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  1. #1
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    MN - Brian & Charity Miller for child abuse, Dexter, 2011

    http://www.kare11.com/news/article/9...thholding-food

    Arrested were the boy's father, 33-year-old Brian Miller and his 26-year-old wife Charity Miller, a nurse who told investigators she was working at a senior facility in Rochester.

    The boy told the investigator the chain "gets real tight" and hurts a lot. His 8-year-old brother said he hears his brother crying every night. He told investigators he too was chained in his bedroom at a previous home until he learned to stop getting up to look for food.

    The investigator found the boy's mattress leaning against a wall. He'd been sleeping on the board at the bottom of the crib. His mother told the investigator she removed the mattress because the five-year-old picked at the mattress cover and ripped it.

    The Millers are now each charged with seven counts of child abuse, child neglect, malicious punishment of a child and false imprisonment. Amazi said the gross misdemeanors could be upgraded to felonies after physical examinations of the children are completed.

  2. #2
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    These stories rip my heart out as I know them far too well. Food is the first instrument of torture....always is. Children who are traumatized, who are adopted or in foster care, or who have certain special needs can require the most specialized care. Care that would drive typical parents around the bend. I am in NO way defending these monstrous acts nor blaming the victim but I understand how things snowball. Something that starts out as what many would see as a misbehavior can turn into a nightmare as the push and pull of parent-child dynamics come into play.

    But why...oh why, don't people ask for help when things start going downhill? The mother is a nurse. She should know that help (albeit sometimes limited) is available. If nothing else, there are support groups for families who parent challenging kids. Children with eating disorders and their parents must have access to appropriate help.

    And yes, I fully and wholeheartedly agree that some people are just monsters. I simply feel that not many seem to start out wanting to abuse to this degree. It's a slippery slope but the adults are always the ones holding the reins.

    The sad thing is that, even placed in an experienced foster home, these children will need to be forever monitored as far as eating issues go. We have a number of children who came to us in toddlerhood who never outgrew their eating disorders. Hoarding and gorging is one of the most dangerous behaviors for children as it almost guarantees that the actions will elicit some form of abuse. It's a horrid cycle. But there are humane and highly creative ways to control the problem. My heart goes out to these boys.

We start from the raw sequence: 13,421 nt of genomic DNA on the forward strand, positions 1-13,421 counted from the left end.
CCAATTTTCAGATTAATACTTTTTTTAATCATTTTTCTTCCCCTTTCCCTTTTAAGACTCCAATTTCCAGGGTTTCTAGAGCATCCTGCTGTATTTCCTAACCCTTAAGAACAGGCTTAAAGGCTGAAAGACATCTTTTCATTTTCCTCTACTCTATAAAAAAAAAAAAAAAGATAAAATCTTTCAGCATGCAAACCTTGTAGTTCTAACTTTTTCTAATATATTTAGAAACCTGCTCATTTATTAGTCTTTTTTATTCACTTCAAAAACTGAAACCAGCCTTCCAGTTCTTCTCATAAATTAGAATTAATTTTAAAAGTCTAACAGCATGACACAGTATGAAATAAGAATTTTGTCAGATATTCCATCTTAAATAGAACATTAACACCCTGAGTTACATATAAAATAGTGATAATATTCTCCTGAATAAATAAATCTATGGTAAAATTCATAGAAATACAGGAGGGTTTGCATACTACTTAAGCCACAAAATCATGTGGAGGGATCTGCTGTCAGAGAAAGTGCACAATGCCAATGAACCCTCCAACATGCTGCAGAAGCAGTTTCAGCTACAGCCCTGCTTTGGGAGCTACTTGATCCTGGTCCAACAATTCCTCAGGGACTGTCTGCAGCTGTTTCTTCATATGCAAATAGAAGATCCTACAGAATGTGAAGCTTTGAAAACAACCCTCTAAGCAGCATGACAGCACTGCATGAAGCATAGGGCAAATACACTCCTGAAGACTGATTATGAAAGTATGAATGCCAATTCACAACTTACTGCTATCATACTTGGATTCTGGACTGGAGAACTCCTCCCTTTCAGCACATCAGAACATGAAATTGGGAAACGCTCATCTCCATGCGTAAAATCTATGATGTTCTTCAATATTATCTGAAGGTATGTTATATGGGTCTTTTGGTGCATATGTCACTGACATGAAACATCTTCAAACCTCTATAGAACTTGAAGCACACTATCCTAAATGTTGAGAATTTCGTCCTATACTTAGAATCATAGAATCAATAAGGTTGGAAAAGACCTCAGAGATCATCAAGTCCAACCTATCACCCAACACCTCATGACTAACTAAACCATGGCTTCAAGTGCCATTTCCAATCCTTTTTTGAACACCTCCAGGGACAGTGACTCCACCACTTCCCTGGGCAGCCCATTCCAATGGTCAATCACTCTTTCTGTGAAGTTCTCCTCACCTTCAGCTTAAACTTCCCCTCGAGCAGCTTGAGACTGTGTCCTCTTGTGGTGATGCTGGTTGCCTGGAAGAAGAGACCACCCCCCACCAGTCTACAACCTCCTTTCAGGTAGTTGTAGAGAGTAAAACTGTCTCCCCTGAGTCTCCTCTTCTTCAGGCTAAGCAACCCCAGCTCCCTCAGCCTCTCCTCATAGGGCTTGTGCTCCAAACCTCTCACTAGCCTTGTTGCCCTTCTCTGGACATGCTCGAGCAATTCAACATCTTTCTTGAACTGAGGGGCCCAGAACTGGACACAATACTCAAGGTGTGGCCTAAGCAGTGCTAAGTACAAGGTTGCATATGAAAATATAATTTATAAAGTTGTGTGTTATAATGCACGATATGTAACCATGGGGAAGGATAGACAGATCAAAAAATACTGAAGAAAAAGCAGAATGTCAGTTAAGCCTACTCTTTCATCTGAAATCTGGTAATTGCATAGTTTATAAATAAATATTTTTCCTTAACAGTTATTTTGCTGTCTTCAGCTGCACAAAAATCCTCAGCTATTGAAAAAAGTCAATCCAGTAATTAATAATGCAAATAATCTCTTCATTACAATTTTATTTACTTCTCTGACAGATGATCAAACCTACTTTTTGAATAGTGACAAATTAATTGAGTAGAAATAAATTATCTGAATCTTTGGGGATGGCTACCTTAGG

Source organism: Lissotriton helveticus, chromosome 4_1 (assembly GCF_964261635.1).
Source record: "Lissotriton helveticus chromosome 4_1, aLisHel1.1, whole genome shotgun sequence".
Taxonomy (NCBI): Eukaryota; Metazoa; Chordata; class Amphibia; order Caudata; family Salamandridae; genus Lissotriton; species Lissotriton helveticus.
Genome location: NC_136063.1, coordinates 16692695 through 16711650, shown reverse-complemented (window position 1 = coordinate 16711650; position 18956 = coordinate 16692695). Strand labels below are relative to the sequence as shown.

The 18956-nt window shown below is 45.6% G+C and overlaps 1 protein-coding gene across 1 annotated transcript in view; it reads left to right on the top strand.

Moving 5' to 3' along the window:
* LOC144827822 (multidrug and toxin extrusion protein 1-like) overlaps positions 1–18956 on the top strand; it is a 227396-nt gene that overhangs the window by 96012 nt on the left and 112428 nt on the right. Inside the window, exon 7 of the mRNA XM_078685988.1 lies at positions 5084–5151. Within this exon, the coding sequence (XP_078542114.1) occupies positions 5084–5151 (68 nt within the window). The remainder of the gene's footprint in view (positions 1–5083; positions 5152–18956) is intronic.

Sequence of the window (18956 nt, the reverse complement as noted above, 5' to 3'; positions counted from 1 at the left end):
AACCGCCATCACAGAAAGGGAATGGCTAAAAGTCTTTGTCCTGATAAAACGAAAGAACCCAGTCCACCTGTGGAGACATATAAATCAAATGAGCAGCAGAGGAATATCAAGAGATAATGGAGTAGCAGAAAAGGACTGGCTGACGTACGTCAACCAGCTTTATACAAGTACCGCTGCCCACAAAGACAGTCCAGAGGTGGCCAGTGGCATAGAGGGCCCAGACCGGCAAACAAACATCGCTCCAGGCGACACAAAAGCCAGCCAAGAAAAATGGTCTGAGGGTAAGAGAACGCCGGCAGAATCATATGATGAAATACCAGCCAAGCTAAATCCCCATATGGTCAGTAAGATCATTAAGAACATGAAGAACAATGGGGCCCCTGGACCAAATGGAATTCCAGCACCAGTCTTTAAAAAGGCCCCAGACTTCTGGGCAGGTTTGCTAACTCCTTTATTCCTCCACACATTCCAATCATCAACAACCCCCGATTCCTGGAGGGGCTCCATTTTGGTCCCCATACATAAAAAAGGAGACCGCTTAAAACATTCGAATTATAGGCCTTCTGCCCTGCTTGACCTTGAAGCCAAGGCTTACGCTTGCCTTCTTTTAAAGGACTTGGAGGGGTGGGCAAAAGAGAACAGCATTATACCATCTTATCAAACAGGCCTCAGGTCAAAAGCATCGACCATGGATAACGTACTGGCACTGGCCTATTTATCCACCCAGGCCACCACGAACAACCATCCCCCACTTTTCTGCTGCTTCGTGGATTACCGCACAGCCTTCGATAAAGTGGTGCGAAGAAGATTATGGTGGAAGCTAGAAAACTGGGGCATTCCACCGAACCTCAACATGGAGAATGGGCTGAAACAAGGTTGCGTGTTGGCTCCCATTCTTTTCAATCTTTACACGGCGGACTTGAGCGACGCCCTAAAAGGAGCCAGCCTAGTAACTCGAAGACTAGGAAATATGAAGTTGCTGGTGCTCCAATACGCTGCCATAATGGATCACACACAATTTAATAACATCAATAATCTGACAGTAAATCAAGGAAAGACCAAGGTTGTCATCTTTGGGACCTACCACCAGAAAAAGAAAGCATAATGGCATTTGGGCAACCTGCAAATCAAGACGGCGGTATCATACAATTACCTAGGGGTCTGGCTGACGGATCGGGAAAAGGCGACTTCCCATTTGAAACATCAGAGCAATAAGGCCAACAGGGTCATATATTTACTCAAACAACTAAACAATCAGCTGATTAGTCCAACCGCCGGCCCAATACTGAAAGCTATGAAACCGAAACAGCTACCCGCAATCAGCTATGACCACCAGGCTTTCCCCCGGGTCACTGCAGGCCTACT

3. #3
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    The sad thing is that, even placed in an experienced foster home, these children will need to be forever monitored as far as eating issues go. We have a number of children who came to us in toddlerhood who never outgrew their eating disorders. Hoarding and gorging is one of the most dangerous behaviors for children as it almost guarantees that the actions will elicit some form of abuse. It's a horrid cycle. But there are humane and highly creative ways to control the problem. My heart goes out to these boys.

    Missizzy, I never thought this would be such an issue. But, the way you have explained seems to make alot of sense.

    This story breaks my heart! To deny a child of the basic needs is just so wrong and cruel. Meanwhile these two "parents" look healthy and well fed to me!

  4. #4
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    Jul 2009
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    MorenoI--I write about this subject quite a bit as it's one I struggled with several of our children and one which I helped a lot of specialized adoptive homes with. It's an extremely complex issue and probably one of the primary reasons that children are abused or murdered as food is central--it's a hot button.

    Most people don't realize that these children (and I'm speaking generally as I don't know the facts of this case) don't just need food. You could take them into your home tomorrow and set lovely plates of food in front of them. That wouldn't be enough. It's like there's a hole in their little hearts that cannot be filled.

    As they push and sneak and steal and hide and gorge more and more food, parents get frustrated and try everything to stop it. Then it becomes a nasty power struggle and both the parents and the children need help to step outside the dynamic. It's just very simply not about food. It's about control and power and love and healthy bonding.

    I've had children sneak into a pantry in the middle of the night and eat 2 dozen cupcakes that were prepared for a class party, grab an entire birthday cake off a table while the family was taking photos and hide in the closet to eat the entire thing. We've had bags of fresh bagels sneaked out of the pantry and hidden in the toilet tank. And every class that some of them were ever in had to keep all food locked up. We even had a son steal a teacher's Rolaids one time. Another asked to go to the restroom at school and was found cleaning out the teachers' lounge fridge. This behavior bothers and sometimes infuriates not only parents but teachers and friends. You can't take the children to the grocery store as they steal. They can't go to Sunday School or camp without elaborate planning. No overnights. We've even had instances of our children sneaking into neighbors houses to take food. As you can imagine, it's tremendously humiliating for a parent who is feeding their child ample amounts of food.